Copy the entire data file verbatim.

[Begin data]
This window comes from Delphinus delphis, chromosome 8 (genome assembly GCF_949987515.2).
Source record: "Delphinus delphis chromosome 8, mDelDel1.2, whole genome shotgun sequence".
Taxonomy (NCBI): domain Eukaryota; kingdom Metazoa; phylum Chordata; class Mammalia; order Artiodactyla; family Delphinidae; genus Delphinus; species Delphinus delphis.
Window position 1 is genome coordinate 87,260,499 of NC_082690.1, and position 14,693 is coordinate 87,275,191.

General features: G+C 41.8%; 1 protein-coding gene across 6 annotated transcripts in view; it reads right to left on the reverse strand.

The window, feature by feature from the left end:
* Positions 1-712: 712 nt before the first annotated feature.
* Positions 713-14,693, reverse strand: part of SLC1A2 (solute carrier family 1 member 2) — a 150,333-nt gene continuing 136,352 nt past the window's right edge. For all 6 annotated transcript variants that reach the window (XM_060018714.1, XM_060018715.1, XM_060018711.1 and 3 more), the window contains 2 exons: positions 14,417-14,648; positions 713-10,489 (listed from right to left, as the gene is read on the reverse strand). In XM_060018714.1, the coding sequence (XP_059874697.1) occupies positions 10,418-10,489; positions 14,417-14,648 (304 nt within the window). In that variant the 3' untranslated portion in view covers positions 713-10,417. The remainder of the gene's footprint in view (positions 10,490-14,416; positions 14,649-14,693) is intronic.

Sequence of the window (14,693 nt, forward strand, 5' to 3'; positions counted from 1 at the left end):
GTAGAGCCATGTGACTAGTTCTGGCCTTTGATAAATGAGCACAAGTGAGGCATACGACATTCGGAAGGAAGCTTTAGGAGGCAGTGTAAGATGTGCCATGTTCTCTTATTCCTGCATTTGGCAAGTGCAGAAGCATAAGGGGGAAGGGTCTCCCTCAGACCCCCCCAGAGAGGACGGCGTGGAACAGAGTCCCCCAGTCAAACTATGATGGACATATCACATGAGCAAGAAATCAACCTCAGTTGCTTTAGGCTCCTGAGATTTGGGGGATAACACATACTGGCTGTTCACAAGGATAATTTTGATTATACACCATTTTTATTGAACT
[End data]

This window comes from Delphinus delphis, chromosome 8 (genome assembly GCF_949987515.2).
Source record: "Delphinus delphis chromosome 8, mDelDel1.2, whole genome shotgun sequence".
Taxonomy (NCBI): domain Eukaryota; kingdom Metazoa; phylum Chordata; class Mammalia; order Artiodactyla; family Delphinidae; genus Delphinus; species Delphinus delphis.
Window position 1 is genome coordinate 87,260,499 of NC_082690.1, and position 14,693 is coordinate 87,275,191.

General features: G+C 41.8%; 1 protein-coding gene across 6 annotated transcripts in view; it reads right to left on the reverse strand.

The window, feature by feature from the left end:
* Positions 1-712: 712 nt before the first annotated feature.
* Positions 713-14,693, reverse strand: part of SLC1A2 (solute carrier family 1 member 2) — a 150,333-nt gene continuing 136,352 nt past the window's right edge. For all 6 annotated transcript variants that reach the window (XM_060018714.1, XM_060018715.1, XM_060018711.1 and 3 more), the window contains 2 exons: positions 14,417-14,648; positions 713-10,489 (listed from right to left, as the gene is read on the reverse strand). In XM_060018714.1, the coding sequence (XP_059874697.1) occupies positions 10,418-10,489; positions 14,417-14,648 (304 nt within the window). In that variant the 3' untranslated portion in view covers positions 713-10,417. The remainder of the gene's footprint in view (positions 10,490-14,416; positions 14,649-14,693) is intronic.

Sequence of the window (14,693 nt, forward strand, 5' to 3'; positions counted from 1 at the left end):
GTAGAGCCATGTGACTAGTTCTGGCCTTTGATAAATGAGCACAAGTGAGGCATACGACATTCGGAAGGAAGCTTTAGGAGGCAGTGTAAGATGTGCCATGTTCTCTTATTCCTGCATTTGGCAAGTGCAGAAGCATAAGGGGGAAGGGTCTCCCTCAGACCCCCCCAGAGAGGACGGCGTGGAACAGAGTCCCCCAGTCAAACTATGATGGACATATCACATGAGCAAGAAATCAACCTCAGTTGCTTTAGGCTCCTGAGATTTGGGGGATAACACATACTGGCTGTTCACAAGGATAATTTTGATTATACACCATTTTTATTGAACT